Discovery's Second External Tank Test a Success, NASA Says

NASA Fuels Discovery's External Tank in Test
The space shuttle Discovery sits atop Launch Pad 39B during its initial fueling test of its external tank for NASA's STS-114 mission. (Image credit: NASA/KSC.)

NASA onceagain fueled the space shuttle Discovery's external tank for Friday in a testto iron out sensor and valve glitches.

Over thecourse of 11 hours, shuttle workers pumped and drained more than 500,000gallons (1.9 million liters) of supercold propellant into Discovery's externaltank, which stands upright with the rest of the launch stack at Kennedy SpaceCenter's Pad 39B in Cape Canaveral, Florida.

Unlike anApril 14 test,engineers detected no fuel gauge sensor malfunctions during the fuelingprocess, but did monitor an identical pressure valve anomaly from the earlierrun.

"We hadjust a perfect test as far as I'm concerned," said William Parsons, NASA's shuttleprogram manager, during a post-test teleconference. "[But] we still have a lotof data to look at."

Ripe weatherfor launch

IfDiscovery's STS-114 crew - NASA's first shuttle astronauts to fly since the2003 Columbia disaster - had been aboard the orbiter, conditions would havebeen ripe to launch them into space.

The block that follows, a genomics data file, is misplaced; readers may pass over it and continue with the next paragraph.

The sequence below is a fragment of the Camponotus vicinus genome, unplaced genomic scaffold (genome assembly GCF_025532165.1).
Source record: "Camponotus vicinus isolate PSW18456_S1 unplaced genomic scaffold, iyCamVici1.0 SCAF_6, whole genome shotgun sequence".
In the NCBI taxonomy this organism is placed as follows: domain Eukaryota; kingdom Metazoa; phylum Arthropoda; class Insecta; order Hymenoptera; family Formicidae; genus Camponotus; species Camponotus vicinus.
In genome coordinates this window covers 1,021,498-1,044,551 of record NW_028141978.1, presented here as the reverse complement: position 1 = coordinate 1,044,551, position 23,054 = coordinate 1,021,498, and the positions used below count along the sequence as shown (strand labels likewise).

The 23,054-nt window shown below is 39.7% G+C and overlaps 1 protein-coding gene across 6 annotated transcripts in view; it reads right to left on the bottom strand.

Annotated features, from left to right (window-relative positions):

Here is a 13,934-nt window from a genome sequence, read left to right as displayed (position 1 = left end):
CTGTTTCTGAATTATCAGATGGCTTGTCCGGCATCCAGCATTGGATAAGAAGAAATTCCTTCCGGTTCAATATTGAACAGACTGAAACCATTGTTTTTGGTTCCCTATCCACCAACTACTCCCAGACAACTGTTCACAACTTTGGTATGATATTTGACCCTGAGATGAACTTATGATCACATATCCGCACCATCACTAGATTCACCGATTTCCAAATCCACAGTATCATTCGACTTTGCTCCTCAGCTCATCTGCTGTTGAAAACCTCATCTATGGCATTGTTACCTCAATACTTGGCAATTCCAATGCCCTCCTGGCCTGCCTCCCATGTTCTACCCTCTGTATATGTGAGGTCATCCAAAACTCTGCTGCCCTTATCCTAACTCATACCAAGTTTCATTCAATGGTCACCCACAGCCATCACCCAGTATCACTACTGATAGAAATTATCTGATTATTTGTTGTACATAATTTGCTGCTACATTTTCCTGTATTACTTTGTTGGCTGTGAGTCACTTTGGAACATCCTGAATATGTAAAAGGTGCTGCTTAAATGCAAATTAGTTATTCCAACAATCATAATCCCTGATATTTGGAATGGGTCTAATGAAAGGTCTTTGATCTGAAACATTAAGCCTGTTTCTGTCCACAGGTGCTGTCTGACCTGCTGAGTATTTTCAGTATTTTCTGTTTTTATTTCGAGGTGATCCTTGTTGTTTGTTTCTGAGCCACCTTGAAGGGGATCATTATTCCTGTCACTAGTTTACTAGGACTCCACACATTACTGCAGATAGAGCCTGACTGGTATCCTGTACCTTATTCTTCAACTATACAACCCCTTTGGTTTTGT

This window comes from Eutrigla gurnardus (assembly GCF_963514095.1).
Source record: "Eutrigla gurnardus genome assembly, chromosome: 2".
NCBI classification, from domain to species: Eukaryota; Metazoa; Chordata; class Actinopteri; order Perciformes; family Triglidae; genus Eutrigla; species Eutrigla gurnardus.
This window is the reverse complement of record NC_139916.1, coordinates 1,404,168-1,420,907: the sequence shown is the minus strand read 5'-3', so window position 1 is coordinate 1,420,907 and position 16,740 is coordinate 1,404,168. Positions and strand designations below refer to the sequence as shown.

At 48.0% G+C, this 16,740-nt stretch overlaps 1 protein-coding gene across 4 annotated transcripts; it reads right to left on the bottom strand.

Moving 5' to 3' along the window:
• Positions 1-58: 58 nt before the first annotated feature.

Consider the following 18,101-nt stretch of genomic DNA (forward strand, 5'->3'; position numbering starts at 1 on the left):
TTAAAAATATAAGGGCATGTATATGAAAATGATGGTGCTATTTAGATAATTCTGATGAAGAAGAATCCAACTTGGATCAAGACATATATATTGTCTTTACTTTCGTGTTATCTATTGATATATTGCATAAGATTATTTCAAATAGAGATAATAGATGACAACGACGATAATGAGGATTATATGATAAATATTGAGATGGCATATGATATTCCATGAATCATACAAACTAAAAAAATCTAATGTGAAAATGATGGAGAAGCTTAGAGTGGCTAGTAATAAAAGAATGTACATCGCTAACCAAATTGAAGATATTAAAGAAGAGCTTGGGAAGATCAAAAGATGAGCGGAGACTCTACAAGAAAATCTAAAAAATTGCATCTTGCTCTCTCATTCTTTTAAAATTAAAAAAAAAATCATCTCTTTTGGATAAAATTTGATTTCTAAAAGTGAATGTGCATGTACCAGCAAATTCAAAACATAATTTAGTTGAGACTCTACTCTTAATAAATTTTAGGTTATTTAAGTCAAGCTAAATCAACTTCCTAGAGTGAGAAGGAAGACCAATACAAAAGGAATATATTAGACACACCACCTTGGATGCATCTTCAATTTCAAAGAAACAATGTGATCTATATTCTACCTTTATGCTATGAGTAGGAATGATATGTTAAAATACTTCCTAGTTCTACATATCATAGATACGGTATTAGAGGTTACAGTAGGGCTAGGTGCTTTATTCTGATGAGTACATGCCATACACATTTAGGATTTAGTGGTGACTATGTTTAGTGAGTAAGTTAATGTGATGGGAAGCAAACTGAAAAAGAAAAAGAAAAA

"It was agood day," said Sandy Coleman, NASA's external tank project manager, during theteleconference. "We could have launched today."

Thehumidity today allowed more ice to form on Discovery's tank today than in theprevious test, but amounted to little more than frost, shuttle officials said.

Concernsover the potential fatal danger posed by icedebris shaking off the tank prompted shuttle engineers to devise a newheater to limit the hazard.

Discoveryand the STS-114 crew are set to launch no earlier than July 13 on mission totest new hardware and procedures expected enhance space shuttle safety. Theirspaceflight will also deliver vital consumables, science equipment and othercargo to the International Space Station, where the Discovery crew plans toperform no less than three space walks.

NASA'sspace shuttle fleet has been grounded since Feb. 1, 2003, when the Columbiabroke apart during reentry, killing its crew. Investigators later found thatlaunch debris, which struck Columbia's left wing during liftoff, caused theaccident.